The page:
The space between

I just finished reading David Plantes old (1991) novel, The Accident, having also delved a few days ago into Jens Peter Jacobsens older (1880) Danish novel, Niels Lyhne. Plantes short book takes place in Leuven in the days when it was still known as Louvain. Its central character is an American undergraduate spending a year abroad, uncomfortable in the Catholic atmosphere of the city because he is, he says, an atheist. In much the way, sincere and yet posturing, that many a young person tried it on in those days. Today its not so clear that anyone cares enough to be so clear about it. And of course the unnamed young man isn't really clear at all. Which is where the story gets interesting. In contrast to the conventionally religious Tom, he doesnt go to mass but he seems occasionally to pray. And his biggest argument with Tom is about the conventionality of belief. A real God, he suggests, would be much stronger. Shades of Elie Wiesels famous comment in Night that there rose in my heart a prayer to that God in whom I no longer believed." And the young Niels in Jacobsens novel seems to be an atheist malgr lui, or at least one who would find the blanket rejection of religion that is the calling card of the new atheism to be simply boring.When you put these two together with more accessible works like Dostoevskys The Brothers Karamazov and Rilkes charming Stories of God, it seems clear that fiction about belief and unbelief is interesting when it focuses on the space between the two. I suppose this is because good fiction thrives on ambiguity. Theres nothing so dull as a believer without doubts or an atheist withoutdare I say ita soul. Imperfection makes a person interesting. Thats why I always used to sit among the smokers in the bad old days when airlines allowed it (and gave you free food); you were simply more likely to meet someone worth talking to. The whisky priest or the lieutenant or Scobie would never show up in the no-smoking section.

There is now a word for this in-betweenness. Anatheism, a coinage of the Irish philosopher Richard Kearney in a book of the same name, is the return to God after God, which put that ways sounds like it leans a bit more towards belief than unbelief. But he also describes it as that which follows in the wake of our letting go of God, which might just push it back into the middle again. Of course, this kind of word-play has been around at least since Meister Eckhart who wrote of denying God for Gods sake. What we dont seem to have here is pure nihilism, again perhaps because it is just too dull to hold the readers attention. The interesting atheist feels the pull of belief, and the interesting theist deals, surely, with doubt on a daily basis. Which theist would argue if s/he wants to be considered interesting?Plantes Accident reads like a French novel, not only because it is set in a Francophone culture and is about the same lengthshortof many of the works of Bernanos or Mauriac. Somehow the French seem to have the lock on serious works that explore the space between belief and unbelief, even if they have a little trouble injecting any humor. Even Greene was deeply influence by these two, and Plante also owes them a lot. So whats wrong with the Anglo-Saxon here? Has Anglophone literature failed to match the French in this regard because it just never took God seriously enough to doubt? Or just because it wouldnt take itself too seriously? What do you think?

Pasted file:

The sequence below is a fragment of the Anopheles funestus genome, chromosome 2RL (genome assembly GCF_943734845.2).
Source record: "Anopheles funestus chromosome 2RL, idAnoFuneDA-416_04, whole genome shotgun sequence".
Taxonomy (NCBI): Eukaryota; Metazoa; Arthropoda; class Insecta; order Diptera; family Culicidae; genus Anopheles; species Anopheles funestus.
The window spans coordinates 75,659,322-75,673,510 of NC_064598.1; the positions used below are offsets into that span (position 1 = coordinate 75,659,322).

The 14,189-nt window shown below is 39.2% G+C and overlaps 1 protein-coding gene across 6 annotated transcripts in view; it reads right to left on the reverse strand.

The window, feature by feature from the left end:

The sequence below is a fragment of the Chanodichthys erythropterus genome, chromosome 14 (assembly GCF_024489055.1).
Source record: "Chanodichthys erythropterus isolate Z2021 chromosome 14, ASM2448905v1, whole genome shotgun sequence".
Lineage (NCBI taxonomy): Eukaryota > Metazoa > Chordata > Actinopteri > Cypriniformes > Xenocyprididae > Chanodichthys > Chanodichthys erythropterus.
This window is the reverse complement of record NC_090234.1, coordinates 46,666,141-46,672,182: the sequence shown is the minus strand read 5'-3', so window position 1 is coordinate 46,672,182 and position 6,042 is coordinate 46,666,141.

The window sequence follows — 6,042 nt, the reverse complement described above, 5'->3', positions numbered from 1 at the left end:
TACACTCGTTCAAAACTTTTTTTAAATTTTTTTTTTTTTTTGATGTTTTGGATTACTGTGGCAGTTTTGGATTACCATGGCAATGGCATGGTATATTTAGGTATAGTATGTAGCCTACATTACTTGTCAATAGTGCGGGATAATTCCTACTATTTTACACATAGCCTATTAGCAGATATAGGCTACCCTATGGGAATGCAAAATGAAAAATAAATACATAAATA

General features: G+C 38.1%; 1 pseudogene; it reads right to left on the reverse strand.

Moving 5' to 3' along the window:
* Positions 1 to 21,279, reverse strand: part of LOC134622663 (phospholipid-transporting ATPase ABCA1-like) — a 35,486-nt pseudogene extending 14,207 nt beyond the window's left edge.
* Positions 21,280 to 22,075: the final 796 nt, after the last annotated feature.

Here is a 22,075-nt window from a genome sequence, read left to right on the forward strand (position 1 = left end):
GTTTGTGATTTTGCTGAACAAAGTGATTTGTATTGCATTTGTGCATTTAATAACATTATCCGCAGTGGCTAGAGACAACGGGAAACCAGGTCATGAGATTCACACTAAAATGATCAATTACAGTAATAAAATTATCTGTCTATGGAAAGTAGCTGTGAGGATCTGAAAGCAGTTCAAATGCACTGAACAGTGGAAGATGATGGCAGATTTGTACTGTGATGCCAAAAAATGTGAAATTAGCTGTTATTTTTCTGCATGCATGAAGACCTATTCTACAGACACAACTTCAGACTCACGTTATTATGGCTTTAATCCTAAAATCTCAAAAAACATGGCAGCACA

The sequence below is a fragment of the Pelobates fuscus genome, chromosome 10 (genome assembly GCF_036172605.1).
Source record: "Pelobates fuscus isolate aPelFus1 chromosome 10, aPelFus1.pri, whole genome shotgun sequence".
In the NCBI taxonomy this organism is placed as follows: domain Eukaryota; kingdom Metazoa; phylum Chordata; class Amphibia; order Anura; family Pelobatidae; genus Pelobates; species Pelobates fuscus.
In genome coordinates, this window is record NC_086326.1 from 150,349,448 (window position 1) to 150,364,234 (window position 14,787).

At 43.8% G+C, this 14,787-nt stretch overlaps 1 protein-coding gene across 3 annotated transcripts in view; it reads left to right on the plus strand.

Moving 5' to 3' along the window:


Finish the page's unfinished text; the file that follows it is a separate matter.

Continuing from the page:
Paul Lakeland is the Aloysius P. Kelley, SJ, Professor of Catholic Studies and Director of the Center for Catholic Studies at Fairfield University. His book The Wounded Angel: Fiction and the Religious Imagination (Liturgical Press, 2017) won the College Theology Society award for the best theology book of 2017. In June 2018 he begins a one-year appointment as president of the Catholic Theological Society of America.

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